A detailed analysis of the waste generated by a process will show business managers the true cost of waste. Cutting down on waste therefore has a direct impact on costs, while at the same time helping the environment. Recycling waste produced is another important facet in the now famous 3 R principle of Re-duce, Re-use and Re-cycle.
The real cost savings are made by moving back ‘up’ along the production processes to reduce the production of waste at source itself (‘nip in the bud’) which will then result in reduction in more costly ‘end-of-pipe’ treatment.
A ‘greener’ business culture can have a very positive effect on employee motivation and moral. People will feel more loyal and proud to work in a company that is making every effort to operate in a cleaner environment, in an honest and progressive manner.
As much as greening a business can have a positive impact on employees, it can also instill a sense of loyalty among its customer base, by holding true to the mission of creating an environmentally sustainable and ethical business.
Most customers are today much more environmentally ‘savy’ and are concerned about global warming, climate change and damage to the environment. In pursuing ‘green business’ practices, the company will develop customer trust that will enhance its reputation in the industry and community.
Michael Porter’s competitive advantage still plays a major role in business success. Greener businesses operate on a more efficient and stream-lined manner, where overall operating costs are often less than that of competitors, who do not practice such principles. Therefore, it stands to reason that ‘greener businesses’ will have a distinct competitive advantage in all spheres of its business.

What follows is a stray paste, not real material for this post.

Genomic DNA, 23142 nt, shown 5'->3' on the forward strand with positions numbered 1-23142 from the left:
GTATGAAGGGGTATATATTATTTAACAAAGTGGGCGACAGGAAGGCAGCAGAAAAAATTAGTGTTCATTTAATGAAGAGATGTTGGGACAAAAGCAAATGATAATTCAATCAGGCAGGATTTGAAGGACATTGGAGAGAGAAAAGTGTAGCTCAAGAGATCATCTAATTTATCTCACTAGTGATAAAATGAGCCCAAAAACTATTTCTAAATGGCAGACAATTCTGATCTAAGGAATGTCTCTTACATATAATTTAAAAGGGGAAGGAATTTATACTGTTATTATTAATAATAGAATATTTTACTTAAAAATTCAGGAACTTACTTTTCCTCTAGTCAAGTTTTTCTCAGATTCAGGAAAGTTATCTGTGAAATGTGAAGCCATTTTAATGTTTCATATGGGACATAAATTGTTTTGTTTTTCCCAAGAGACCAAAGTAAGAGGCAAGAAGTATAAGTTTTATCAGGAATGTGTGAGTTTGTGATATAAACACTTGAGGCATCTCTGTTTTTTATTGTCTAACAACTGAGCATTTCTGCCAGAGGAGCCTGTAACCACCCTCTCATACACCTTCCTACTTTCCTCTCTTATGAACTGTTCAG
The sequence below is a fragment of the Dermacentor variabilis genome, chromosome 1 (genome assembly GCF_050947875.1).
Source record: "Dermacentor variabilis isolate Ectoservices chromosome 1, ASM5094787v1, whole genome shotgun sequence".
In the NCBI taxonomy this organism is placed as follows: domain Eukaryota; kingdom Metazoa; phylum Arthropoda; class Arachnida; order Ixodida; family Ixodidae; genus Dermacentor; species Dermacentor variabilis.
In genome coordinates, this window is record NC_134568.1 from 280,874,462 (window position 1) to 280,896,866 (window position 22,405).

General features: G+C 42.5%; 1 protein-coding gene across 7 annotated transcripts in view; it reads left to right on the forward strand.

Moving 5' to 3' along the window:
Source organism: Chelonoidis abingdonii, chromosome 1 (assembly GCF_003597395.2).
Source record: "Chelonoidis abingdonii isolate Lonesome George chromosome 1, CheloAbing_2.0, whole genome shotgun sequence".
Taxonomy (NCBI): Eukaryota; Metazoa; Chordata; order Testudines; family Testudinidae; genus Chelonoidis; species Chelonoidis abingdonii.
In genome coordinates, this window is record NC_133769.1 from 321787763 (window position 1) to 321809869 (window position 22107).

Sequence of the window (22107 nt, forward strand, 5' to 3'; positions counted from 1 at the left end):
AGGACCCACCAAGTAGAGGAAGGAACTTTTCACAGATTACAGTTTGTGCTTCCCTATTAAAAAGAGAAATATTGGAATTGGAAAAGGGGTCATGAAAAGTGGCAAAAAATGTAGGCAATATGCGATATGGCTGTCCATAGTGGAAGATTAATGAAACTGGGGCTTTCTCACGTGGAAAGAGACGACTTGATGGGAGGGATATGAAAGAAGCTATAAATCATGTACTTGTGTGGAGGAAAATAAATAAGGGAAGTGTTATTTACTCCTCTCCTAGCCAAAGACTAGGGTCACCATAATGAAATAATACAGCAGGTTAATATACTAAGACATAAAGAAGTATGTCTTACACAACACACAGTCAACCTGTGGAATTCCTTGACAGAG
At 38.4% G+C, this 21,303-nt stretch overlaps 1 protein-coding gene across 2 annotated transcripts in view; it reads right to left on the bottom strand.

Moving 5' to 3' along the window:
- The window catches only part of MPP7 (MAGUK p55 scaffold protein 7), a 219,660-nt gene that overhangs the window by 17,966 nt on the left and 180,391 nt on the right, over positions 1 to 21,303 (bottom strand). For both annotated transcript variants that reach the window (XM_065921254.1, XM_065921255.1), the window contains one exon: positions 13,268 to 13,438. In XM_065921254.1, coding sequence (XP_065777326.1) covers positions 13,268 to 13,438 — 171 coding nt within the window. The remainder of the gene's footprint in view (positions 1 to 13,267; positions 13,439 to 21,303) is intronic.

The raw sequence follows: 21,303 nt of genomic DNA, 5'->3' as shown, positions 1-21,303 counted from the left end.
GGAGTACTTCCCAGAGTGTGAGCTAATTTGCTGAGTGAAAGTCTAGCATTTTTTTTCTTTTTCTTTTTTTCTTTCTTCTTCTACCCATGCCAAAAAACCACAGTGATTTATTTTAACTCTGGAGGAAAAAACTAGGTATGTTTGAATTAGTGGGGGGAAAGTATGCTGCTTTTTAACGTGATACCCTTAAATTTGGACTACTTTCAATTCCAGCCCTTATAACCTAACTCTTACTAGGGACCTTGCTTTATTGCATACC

Today, with rising public opinion, there is a need for businesses to be more transparent and ethical in what they do. Hence, going green is one of the best methods by which a company can show its commitment toward corporate social responsibility.
Many companies are now beginning to include a ‘sustainability report’ in their statuary annual report. The Global Reporting Initiative (GRI), a structured and standardized format for sustainability reporting is steadily making inroads into formal corporate reports.
In Sri Lanka also, a few of the larger corporates have already started this form of reporting, which will soon become an international standard (the Ceylon Chamber of Commerce conducted an awareness programme for the first time in Sri Lanka late last year on GRI reporting, in association with the Chamber of Indian Industries-CII).
Sustainability and ‘greening’ businesses is not a new idea or concept. It has been around, in different forms for a long time.
One of the earliest manifestations of greening a business was the concept of pollution prevention. This simple idea was that it is cheaper and easier to prevent pollution in the first place than to treat it, dispose of it or handle it later, whether at the smoke stack, the landfill or the end of the pipeline.
This focus on pollution prevention led businesses to examine cleaner production methods. Introduced in 1989 by the United Nations, ‘Cleaner Production’ is the UN term for reducing the environmental impacts from processes, products and services by using better management strategies, methods and tools.
This is an adoption of the earlier concept of pollution prevention and reducing pollution at its source- i.e. source reduction.
Cleaner production techniques require a holistic approach that looks at all phases of production throughout the life of the product, from the manner in which its raw materials are obtained, to its actual production processes and on through its distribution, sale, and eventual disposal. From this stemmed the next phase of the ‘life cycle’ approach to sustainability.
A related concept, lean manufacturing, was initially developed by Toyota to minimize waste in its production facilities. Toyota identified seven separate sources of waste: Defective products, overproduction of products, unnecessary transportation and delays in production or time spend waiting, inventory waste, unnecessary motion in the production process and over processing of materials.
(The writer is a senior tourism professional and was the former Chief Executive Officer of Serendib Leisure Management Ltd. and immediate past President of the Tourist Hotels Association of Sri Lanka (THASL). He was also on the board of Sri Lanka Institute of Tourism and Hospitality Management. He is now attached to the Ceylon Chamber of Commerce as Project Director of the Greening Hotels SWITCH ASIA project. He is a keen environmentalist and wildlife enthusiast)